I’m thinking this proposed legislative solution to “trademark bullying” really misses the mark, your thoughts?

The New York Times has been following a trademark battle between Christy Prunier’s body and beauty care start-up business apparently geared toward preteen and teenage girls (Willagirl LLC) and industry giant Procter & Gamble, owner of the well-known, if not famous, more than century old WELLA hair care brand, with U.S. trademark rights dating back at least to the early 1930s.

The dispute has the most important hallmarks of what popular culture has dubbed “trademark bullying“: Big Business v. Small Business, Established v. Newcomer, basically, David v. Goliath.

For me, however, the trademark bullying label ought not be applied here, especially since, in my estimation, P&G wins the dispute over the right to register, at the Trademark Trial and Appeal Board (TTAB) (where the litigation between the parties started), probably 9 out of 10 times.

It’s good to see that Lara Pearson over at The Brand Geek Blog agrees this is not a bona fide case of “trademark bullying.” Seattle Trademark Lawyer similarly writes this isn’t the best example of “trademark bullying.” What do you think, legitimate trademark enforcement or overreaching?

From my vantage point, the goods clearly overlap and those that don’t are closely related, and the only difference between WILLA and WELLA is a short vowel sound between “i” and “e” — when spoken, kind of like the difference between “ick” and “eck” when someone is about to hurl, so let’s call it a distinction without a meaningful difference.

In a dispute over the right to register a trademark — at the TTAB anyway — upper case v. lower case won’t matter, distinctly different associated designs won’t help (because the words will be considered dominant), differing trade dress won’t be considered, and differing actual channels of trade won’t matter either, as the federal registrations owned by P&G for the WELLA brand and mark don’t specify any channel of trade limitations. As a result, all reasonable channels of trade for hair care products will be presumed, leading to a direct overlap of the channels of trade.

Perhaps this explains why Ms. Prunier took the fight to federal district court and sought suspension of the trademark opposition proceeding before the TTAB. This approach is actually a very smart strategy if you can afford it, or, if you have an insurance policy that will defend against any likely counterclaim for trademark infringement. Here is a copy of Willagirl’s successful motion to suspend the TTAB proceeding, which includes a history of the dispute, a copy of the declaratory judgment action filed by Willagirl in federal district court, and P&G Wella’s counterclaim for infringement and dilution, among other state law claims.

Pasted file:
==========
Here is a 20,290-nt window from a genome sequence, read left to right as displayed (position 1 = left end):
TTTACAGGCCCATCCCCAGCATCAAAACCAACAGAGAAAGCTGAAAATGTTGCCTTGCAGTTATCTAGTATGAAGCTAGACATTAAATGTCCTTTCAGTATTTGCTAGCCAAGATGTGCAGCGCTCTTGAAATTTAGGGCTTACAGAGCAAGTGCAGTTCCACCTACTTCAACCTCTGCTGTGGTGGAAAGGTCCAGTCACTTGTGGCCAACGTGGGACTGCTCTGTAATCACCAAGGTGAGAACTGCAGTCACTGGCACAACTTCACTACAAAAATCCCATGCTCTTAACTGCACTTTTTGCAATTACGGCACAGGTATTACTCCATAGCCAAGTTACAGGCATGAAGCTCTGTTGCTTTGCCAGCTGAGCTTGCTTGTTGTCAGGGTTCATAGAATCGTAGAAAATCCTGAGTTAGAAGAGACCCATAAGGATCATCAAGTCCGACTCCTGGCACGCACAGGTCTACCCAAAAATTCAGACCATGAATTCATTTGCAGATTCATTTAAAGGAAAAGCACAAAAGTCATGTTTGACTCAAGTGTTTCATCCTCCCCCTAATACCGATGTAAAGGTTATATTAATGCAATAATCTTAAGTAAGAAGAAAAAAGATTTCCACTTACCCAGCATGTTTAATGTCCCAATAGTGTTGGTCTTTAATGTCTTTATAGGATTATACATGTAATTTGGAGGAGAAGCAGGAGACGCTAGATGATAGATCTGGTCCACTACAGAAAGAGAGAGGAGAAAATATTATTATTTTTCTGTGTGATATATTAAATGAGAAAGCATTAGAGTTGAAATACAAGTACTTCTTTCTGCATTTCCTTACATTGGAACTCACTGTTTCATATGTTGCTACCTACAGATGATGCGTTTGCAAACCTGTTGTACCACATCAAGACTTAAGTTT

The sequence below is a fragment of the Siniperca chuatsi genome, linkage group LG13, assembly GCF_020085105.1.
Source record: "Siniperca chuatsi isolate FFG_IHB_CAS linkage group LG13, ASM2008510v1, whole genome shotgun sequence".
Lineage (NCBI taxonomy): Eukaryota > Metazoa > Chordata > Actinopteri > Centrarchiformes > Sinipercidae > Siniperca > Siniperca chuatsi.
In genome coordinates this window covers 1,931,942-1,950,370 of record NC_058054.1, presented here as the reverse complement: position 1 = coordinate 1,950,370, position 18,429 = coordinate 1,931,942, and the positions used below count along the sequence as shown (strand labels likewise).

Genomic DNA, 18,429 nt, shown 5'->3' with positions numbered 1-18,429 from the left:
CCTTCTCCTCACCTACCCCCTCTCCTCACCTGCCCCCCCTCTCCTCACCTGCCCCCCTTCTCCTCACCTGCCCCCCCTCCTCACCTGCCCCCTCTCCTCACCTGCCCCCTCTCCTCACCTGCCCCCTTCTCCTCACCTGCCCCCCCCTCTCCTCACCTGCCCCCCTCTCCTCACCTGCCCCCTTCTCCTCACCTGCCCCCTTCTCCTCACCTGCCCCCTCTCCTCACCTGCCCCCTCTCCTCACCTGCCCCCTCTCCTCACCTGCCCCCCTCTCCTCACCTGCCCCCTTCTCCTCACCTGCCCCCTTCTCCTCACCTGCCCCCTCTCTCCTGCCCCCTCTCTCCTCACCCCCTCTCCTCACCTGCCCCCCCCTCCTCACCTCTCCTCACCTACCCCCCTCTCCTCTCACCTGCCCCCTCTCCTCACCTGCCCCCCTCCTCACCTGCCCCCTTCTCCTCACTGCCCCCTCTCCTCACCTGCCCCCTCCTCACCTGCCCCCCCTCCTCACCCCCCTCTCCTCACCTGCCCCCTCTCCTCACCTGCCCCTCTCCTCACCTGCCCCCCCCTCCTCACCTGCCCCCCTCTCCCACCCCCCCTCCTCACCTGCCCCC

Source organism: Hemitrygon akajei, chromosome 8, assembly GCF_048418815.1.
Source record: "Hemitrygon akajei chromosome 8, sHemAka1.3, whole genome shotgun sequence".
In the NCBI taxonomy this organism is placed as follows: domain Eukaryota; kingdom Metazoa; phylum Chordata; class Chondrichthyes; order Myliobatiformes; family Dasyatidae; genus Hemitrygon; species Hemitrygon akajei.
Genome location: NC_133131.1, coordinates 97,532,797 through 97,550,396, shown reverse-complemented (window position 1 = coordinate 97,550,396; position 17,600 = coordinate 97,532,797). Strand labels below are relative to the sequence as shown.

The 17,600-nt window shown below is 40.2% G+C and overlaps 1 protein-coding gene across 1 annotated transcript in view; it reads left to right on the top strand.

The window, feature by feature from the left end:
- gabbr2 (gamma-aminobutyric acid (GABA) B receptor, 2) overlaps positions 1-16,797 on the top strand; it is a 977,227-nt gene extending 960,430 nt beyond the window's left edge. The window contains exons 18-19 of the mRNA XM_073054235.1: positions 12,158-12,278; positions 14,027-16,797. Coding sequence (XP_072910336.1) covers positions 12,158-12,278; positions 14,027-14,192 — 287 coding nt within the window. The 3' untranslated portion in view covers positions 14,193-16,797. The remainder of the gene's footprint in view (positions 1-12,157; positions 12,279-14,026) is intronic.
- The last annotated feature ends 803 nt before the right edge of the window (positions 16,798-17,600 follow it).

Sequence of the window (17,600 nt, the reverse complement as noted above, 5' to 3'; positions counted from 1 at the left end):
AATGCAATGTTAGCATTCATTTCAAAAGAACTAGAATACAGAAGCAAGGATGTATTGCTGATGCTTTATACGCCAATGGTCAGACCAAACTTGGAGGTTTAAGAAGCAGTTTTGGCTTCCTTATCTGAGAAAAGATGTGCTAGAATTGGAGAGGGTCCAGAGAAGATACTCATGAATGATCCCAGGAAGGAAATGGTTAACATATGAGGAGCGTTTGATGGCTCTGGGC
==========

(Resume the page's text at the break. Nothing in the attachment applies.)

The strategy apparently worked, although at great financial cost to Ms. Prunier, because just a couple of days ago, the New York Times reported that the Wella/Willa trademark dispute between Ms. Prunier’s company and P&G has settled prior to a trial being held on the merits.

The settlement is reported to be confidential, as they always are, so we’ll have to monitor the trademark filings and the market place to determine what kinds of restrictions P&G may have imposed on Willagirl. I suspect we’ll never know whether money changed hands, and if so, how much, and the direction it flowed, but if I had to hazard a guess, it seems likely to me that Ms. Prunier won’t be absorbing the entire cost of the estimated $750,000.00 in attorneys fees she has incurred to date.

So, if Willagirl were to try this case ten times in federal district court, how many times does she win, with products looking like these?


Without knowing anything about what was learned by the parties during discovery, and assuming there are no smoking guns on either side, I’m thinking Willagirl wins no more than three times.

Let’s just say, settlement is the price of certainty — for both sides.

Years ago I recall hearing a veteran trademark lawyer warn intellectual property continuing legal education attendees, "When your toolbox only has a hammer in it, everything in your world starts to look like a nail."

Fair enough. It’s time for all of us to revisit the contents of our professional toolbox.

Last week, following the firestorm of criticism surrounding Best Buy’s cease and desist letter to a Catholic priest in Wisconsin, Dan provided some balanced and helpful Thoughts on the God Squad Matter, ending his post by indicating an interest in "hearing the thoughts of others on the question of how best to approach a potentially sensitive enforcement situation like this."

In further support of my admittedly Monday morning quarterback efforts and Dan’s suggestion that Best Buy probably was better off picking up the phone on this one, I offer legal and PR types one of Matthew Broderick’s most memorable and applicable lines from Ferris Bueller’s Day Off: "Ringy dingy":

Yes, the telephone (not the shower-head) definitely needs to be one of the tools in any trademark lawyer’s toolbox, especially when it comes to delicate enforcement efforts like the one Best Buy faced with Father Luke Strand’s use of a God Squad logo that appeared to be inspired by Best Buy’s Geek Squad logo.